Michael Williams appointed Assistant Vice Chancellor for Campus Safety and Security and TCAT Chief of Police
The Tennessee Board of Regents (TBR) has approved the appointment of Michael D. Williams as the College System of Tennessee’s new assistant vice chancellor for campus safety and security and chief of police of the Tennessee Colleges of Applied Technology.
TBR Chancellor Flora W. Tydings swore Williams into office Friday, June 17, during the Board of Regents’ quarterly meeting, held at Columbia State Community College.
Chief Williams previously served as chief of police services for Fairfield Glade for seven years where he directed a staff of 13 sworn officers, three civilian staff members and seven auxiliary volunteers. Prior to this, he served as director of police services for the Tennessee Highway Patrol Protective Services Division of the state Department of Safety and Homeland Security.
“As a career law enforcement officer and father of college-aged children, I know that the safety and security of our students, staff, faculty and visitors is of utmost importance to not only our state, but to our nation,” said Chief Williams. “I am honored that the Chancellor and Board have given me this opportunity and I look forward to implementing strategies to enhance the safety of our campuses across Tennessee.”
In his new role, Chief Williams will be responsible for ensuring public safety across all College System of Tennessee campuses – with the primary responsibility of developing a new statewide TCAT police department and serving as its chief of police. In addition, he will be responsible for providing law enforcement training to all community and technical college campus police officers and will assure that strategies are implemented to achieve long- and short-term goals.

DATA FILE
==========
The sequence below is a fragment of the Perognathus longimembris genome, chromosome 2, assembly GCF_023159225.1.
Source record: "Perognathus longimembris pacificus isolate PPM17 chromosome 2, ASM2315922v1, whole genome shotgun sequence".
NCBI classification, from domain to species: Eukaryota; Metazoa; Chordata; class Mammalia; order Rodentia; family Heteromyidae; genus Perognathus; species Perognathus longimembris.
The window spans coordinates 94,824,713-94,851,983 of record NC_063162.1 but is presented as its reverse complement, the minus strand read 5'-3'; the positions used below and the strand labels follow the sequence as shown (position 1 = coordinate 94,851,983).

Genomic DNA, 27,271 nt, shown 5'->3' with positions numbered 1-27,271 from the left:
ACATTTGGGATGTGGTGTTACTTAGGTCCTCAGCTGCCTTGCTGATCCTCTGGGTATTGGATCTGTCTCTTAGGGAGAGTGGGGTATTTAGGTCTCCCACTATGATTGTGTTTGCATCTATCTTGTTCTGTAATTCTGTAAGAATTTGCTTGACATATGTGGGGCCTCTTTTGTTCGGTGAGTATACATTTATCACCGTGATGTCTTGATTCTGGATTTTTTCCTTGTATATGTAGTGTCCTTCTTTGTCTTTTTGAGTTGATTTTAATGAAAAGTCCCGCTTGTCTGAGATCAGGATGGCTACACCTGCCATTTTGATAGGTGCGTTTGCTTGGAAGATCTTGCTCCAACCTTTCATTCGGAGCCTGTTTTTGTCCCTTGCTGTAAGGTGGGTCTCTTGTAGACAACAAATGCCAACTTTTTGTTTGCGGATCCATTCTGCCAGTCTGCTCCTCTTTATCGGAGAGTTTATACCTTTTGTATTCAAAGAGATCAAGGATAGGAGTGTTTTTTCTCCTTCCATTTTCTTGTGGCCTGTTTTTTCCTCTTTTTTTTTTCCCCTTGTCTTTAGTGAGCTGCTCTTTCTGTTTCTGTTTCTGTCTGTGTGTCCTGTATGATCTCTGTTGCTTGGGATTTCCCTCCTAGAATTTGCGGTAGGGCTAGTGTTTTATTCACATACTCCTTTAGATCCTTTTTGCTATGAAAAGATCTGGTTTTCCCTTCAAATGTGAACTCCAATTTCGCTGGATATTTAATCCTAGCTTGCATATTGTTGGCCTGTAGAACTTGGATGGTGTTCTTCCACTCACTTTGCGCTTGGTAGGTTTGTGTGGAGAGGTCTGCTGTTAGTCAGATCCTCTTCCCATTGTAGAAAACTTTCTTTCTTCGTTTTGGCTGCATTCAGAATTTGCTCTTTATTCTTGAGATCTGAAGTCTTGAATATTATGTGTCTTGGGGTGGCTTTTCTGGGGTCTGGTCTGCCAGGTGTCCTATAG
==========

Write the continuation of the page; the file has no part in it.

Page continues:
Chief Williams served in the United States Marine Corps for eight years before beginning his career in law enforcement as a reserve deputy in Robertson County, then taking a full-time position in the dispatch office and swiftly becoming promoted to road deputy. He then received an appointment to the Tennessee Highway Patrol Training Academy and was assigned to the Cookeville Highway Patrol District upon graduation. While at Cookeville, he was a K9 handler while he served on both the district strike team and the district criminal interdiction plus team. Later, Chief Williams was promoted to sergeant and transferred to Robertson County to serve as trooper and supervisor for the Nashville Commercial Vehicle Enforcement Weigh Station. In 2012 he was transferred to the newly formed Capitol Protection Unit overseeing over 25 state troopers, capitol police and civilian staff. He was transferred to the Protective Service Division in 2014 where he was placed in charge of police services for state properties.
Chief Williams earned a Bachelor of Science degree in Criminal Justice from Liberty University and is a graduate of Northwestern University’s School of Police and Staff Command. He holds numerous training instructor certificates and is a member of the Tennessee Association of Chiefs of Police and the International Association of Chiefs of Police.
The College System of Tennessee is the state’s largest public higher education system, with 13 community colleges, 27 colleges of applied technology and the online TN eCampus serving approximately 140,000 students. The system is governed by the Tennessee Board of Regents.